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Sir Ddinbych
County and Principal area
Coat of arms of DenbighshireSir Ddinbych
Coat of arms
Denbighshire shown within Wales
Denbighshire shown within Wales
Sovereign state  United Kingdom
Constituent country  Wales
Preserved county Clwyd
Established 1 April 1996
Administrative HQ Ruthin
 • Type Principal council
 • Body Denbighshire County Council
 • Executive TBA (council NOC)
 • Leader Hugh Evans (Independent)
 • Chairman Gwyneth Kensler
 • Chief Executive Mohammed Mehmet
 • MPs Dr James Davies (C)
David Jones (C)
Susan Jones (L)
 • Total 326 sq mi (844 km2)
Area rank 8th
Population (2011)
 • Total 93,700
 • Rank 16th
 • Density 300/sq mi (115/km2)
 • Ethnicity 99.3% white
Time zone Greenwich Mean Time (UTC+0)
 • Summer (DST) British Summer Time (UTC+1)
GSS code W06000004
ISO 3166-2 GB-DEN
NUTS 3 code UKL13
ONS code 00NG

Denbighshire (Welsh: Sir Ddinbych) is a county in north-east Wales. It is named after the historic county of Denbighshire, but has substantially different borders. Denbighshire has the distinction of being the oldest known inhabited part of Wales. Pontnewydd (Bontnewydd-Llanelwy) Palaeolithic site has remains of Neanderthals from 225,000 years ago. There are several castles in the region: Denbigh Castle, Rhuddlan Castle, Ruthin Castle, Castell Dinas Bran and Bodelwyddan Castle. One of Britain's smallest cathedrals is at St Asaph, itself one of the smallest cities.


The present principal area was formed on 1 April 1996, under the Local Government (Wales) Act 1994, from various parts of the county of Clwyd. It included the district of Rhuddlan (which was formed in 1974 entirely from Flintshire), the communities of Trefnant and Cefn Meiriadog from the district of Colwyn (which was entirely Denbighshire) and most of the Glyndŵr district. The part of the Glyndŵr district included the entirety of the former Edeyrnion Rural District, which was part of the administrative county of Merionethshire prior to 1974 – which covered the parishes of Betws Gwerfil Goch, Corwen, Gwyddelwern, Llangar, Llandrillo yn Edeirnion and Llansanffraid.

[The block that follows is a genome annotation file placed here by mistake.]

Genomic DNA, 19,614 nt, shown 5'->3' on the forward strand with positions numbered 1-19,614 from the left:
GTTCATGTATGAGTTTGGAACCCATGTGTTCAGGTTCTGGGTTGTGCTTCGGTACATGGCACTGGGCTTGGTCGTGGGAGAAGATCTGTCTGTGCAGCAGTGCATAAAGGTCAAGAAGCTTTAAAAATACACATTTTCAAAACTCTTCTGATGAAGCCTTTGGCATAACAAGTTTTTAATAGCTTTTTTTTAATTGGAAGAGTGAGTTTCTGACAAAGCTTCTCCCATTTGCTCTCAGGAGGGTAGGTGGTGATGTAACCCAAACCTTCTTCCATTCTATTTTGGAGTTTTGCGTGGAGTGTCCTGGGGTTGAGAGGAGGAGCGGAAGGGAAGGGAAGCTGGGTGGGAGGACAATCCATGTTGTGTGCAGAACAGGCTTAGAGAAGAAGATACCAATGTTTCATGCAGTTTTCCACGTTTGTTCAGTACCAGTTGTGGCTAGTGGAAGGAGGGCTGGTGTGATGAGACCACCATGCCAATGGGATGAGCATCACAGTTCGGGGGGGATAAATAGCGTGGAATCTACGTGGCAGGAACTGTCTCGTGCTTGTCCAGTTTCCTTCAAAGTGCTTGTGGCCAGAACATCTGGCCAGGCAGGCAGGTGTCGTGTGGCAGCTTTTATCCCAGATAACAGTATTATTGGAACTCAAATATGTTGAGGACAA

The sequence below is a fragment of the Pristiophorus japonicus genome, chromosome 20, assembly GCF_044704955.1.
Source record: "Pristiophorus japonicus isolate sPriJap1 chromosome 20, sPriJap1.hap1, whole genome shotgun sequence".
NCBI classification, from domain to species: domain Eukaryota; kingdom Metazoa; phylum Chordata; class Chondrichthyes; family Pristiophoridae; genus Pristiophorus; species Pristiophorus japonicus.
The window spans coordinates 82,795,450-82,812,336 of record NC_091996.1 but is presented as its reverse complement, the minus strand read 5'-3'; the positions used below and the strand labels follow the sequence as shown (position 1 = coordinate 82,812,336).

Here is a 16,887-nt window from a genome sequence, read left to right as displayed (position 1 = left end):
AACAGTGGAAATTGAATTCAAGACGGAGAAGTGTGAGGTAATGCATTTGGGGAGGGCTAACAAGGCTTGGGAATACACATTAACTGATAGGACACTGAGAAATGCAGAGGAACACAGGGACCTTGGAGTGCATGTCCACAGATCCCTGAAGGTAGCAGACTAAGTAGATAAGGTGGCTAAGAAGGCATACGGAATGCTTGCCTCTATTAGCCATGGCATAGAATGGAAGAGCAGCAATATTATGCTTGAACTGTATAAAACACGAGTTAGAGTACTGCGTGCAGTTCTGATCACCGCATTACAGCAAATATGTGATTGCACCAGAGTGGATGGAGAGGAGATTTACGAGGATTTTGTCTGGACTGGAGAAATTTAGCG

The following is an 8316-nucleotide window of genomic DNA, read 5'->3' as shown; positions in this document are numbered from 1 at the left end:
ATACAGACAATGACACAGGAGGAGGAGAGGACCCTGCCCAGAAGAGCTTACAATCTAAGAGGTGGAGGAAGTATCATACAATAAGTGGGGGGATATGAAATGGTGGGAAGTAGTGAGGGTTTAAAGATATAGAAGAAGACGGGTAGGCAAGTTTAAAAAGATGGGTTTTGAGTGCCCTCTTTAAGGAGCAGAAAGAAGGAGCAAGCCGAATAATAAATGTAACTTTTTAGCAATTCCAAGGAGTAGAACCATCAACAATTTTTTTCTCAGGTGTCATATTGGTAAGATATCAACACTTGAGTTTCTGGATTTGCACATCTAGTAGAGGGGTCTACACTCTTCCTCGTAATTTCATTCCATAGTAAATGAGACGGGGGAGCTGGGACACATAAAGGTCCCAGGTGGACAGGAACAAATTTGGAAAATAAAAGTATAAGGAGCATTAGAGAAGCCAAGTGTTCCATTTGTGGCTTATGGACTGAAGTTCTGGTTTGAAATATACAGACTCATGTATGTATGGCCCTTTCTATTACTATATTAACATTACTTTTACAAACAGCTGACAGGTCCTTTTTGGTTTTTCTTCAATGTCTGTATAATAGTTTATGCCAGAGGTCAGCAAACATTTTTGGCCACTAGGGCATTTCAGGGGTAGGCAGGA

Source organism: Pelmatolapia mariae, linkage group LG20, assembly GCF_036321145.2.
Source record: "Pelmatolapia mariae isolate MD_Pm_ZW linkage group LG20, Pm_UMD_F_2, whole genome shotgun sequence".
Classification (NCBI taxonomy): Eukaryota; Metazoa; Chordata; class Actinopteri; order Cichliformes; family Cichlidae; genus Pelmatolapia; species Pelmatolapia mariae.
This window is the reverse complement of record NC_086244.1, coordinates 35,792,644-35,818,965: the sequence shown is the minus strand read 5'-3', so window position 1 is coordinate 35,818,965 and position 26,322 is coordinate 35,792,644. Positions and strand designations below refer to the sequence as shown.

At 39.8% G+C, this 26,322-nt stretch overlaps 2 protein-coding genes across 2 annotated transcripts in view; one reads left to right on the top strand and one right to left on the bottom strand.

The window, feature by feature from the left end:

Other principal areas containing part of historic Denbighshire are Conwy, which picked up the remainder of the 1974–1996 Colwyn, and also the Denbighshire parts of the 1974–1996 Aberconwy, and Wrexham, which corresponds to the pre-1974 borough of Wrexham along with most of the Wrexham Rural District and also several parishes from Glyndŵr.

The post-1996 Powys includes the historic Denbighshire parishes of Llanrhaeadr-ym-Mochnant, Llansilin and Llangedwyn, which had formed part of Glyndŵr district.


See List of places in Denbighshire for a list of towns and villages.

The area is mostly hilly moorland, with the Clwydian Range in the east, the Hiraethog Moors (Mynydd Hiraethog) in the west and the Berwyn range adjacent to the southern boundary. The broad, fertile Vale of Clwyd runs south to north in the centre, and there is a narrow coastal plain in the north. Average temperatures are 2°C in January and 19°C in July.


Denbighshire's total population at the United Kingdom Census 2001 was 93,065, increasing to 93,734 at the 2011 census,[1] with the largest towns on the coast at Rhyl (2001 population c. 25,000) and Prestatyn (2001 population c. 18,000). The inland towns are much smaller, Denbigh having a 2001 population of 8,500, Ruthin of 5,000, and Llangollen of 3,300. Welsh is spoken as a first language by 28% of the population, mainly in the upland area and the Vale of Clwyd. The county has seen a substantial influx from across the border to the extent that 38% of the population were born in England.


Since the 20th century demise of the coal and steel industries in the Wrexham area, there are no heavy industrial sites in the county although most of the towns have small industrial parks or estates for light industry, the economy of the area being based on agriculture and tourism. A large proportion of the working population is employed in the service sector. The uplands support the rearing of sheep and beef cattle, while in the Vale of Clwyd dairy farming and the growing of wheat and barley crops predominates.

On 19 November 2004 Denbighshire was granted Fairtrade County status.

Denbighshire is home to Wales' largest Medieval Festival, staged annually over the second weekend in August at Bodelwyddan Castle. It attracts re-enactment groups from all over the country.[citation needed]

Notable residents

See also


  1. "Local Authority population 2011". Retrieved 22 May 2015.<templatestyles src="Module:Citation/CS1/styles.css"></templatestyles>

External links

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